Guyue xuan enamel on glass, fenghuang.
Lot 135
A 'famille-rose'-enamelled glass snuff bottle Imperial, Guyue xuan type, probably palace workshops, Beijing, 1775–1799
Sold for HK$ 1,920,000 (US$ 247,493) inc. premium

Lot Details
Guyue xuan enamel on glass, fenghuang. Guyue xuan enamel on glass, fenghuang. Guyue xuan enamel on glass, fenghuang. Guyue xuan enamel on glass, fenghuang. Guyue xuan enamel on glass, fenghuang. Guyue xuan enamel on glass, fenghuang. Guyue xuan enamel on glass, fenghuang. Guyue xuan enamel on glass, fenghuang. Guyue xuan enamel on glass, fenghuang. Guyue xuan enamel on glass, fenghuang. Guyue xuan enamel on glass, fenghuang. Guyue xuan enamel on glass, fenghuang. Guyue xuan enamel on glass, fenghuang. Guyue xuan enamel on glass, fenghuang. Guyue xuan enamel on glass, fenghuang. Guyue xuan enamel on glass, fenghuang. Guyue xuan enamel on glass, fenghuang. Guyue xuan enamel on glass, fenghuang. Guyue xuan enamel on glass, fenghuang. Guyue xuan enamel on glass, fenghuang.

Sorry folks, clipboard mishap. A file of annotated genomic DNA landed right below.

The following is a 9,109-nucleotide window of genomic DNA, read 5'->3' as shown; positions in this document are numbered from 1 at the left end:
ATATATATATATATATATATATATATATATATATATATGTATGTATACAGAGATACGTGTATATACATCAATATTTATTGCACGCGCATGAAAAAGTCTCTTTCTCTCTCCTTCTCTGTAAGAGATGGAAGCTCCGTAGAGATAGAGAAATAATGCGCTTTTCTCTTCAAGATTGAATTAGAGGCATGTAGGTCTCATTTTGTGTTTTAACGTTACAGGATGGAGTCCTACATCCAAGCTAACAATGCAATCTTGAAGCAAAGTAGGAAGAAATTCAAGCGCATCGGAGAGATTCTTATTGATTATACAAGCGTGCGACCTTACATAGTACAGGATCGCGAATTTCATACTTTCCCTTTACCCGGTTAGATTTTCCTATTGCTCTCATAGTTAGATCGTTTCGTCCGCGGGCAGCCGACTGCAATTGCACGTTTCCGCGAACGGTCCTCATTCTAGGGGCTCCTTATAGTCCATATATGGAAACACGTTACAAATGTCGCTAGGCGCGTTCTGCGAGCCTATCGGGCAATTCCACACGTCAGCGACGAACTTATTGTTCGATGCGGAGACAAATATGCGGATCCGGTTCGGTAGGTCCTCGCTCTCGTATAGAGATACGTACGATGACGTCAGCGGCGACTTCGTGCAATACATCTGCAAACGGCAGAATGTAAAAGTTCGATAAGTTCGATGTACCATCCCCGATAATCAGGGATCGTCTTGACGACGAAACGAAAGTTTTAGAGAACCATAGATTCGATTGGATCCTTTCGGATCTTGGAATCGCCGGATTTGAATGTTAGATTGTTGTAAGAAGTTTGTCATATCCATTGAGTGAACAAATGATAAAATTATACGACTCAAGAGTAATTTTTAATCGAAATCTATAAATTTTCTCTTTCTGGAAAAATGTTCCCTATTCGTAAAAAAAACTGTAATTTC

A 'famille-rose'-enamelled glass snuff bottle
Imperial, Guyue xuan type, probably palace workshops, Beijing, 1775–1799
sold with accompanying watercolour by Peter Suart
5.78cm high.

Footnotes

  • Treasury 6, no. 1101


    白玻璃琺瑯彩鳳凰朝陽鼻煙壺
    御製品,宮廷作坊作,北京, 古月軒款,1775~1799


    Facing the Sun

    Famille rose enamels on translucent white glass; with a flat lip and recessed, slightly convex foot surrounded by a protruding flattened footrim; carved in relief with a continuous partial design, coloured and completed with enamels, of a fenghuang standing on one leg atop a perforated, convoluted rock formation, with peonies and lingzhi growing nearby, the sun above partially veiled by a wisp of cloud; the foot inscribed in pale, iron-red regular script Guyue xuan (Ancient Moon Pavilion)
    Imperial, palace workshops, Beijing, 1775–1799
    Height: 5.78 cm
    Mouth/lip: 0.72/1.62 cm
    Stopper: jadeite; gilt silver collar
    Condition: some minor surface wear, invisible to the naked eye, the base mark with some abrasions affecting the iron red of the mark. General relative condition: except for the wear to the base, virtually studio condition


    Illustration: watercolour by Peter Suart

    Provenance:
    Robert Hall (1985)

    Published:
    Kleiner 1987, no. 19
    JICSBS, Summer 1987, p. 23
    Treasury 6, no. 1101

    Exhibited:
    Sydney L. Moss Ltd., London, October 1987
    Creditanstalt, Vienna, May–June 1993

    Commentary
    For the Guyue xuan group of enamelled glass wares, see Treasury 6, nos. 1094 – 1105, and Hugh Moss, 'Mysteries of the Ancient Moon,' JICSBS, Spring 2006.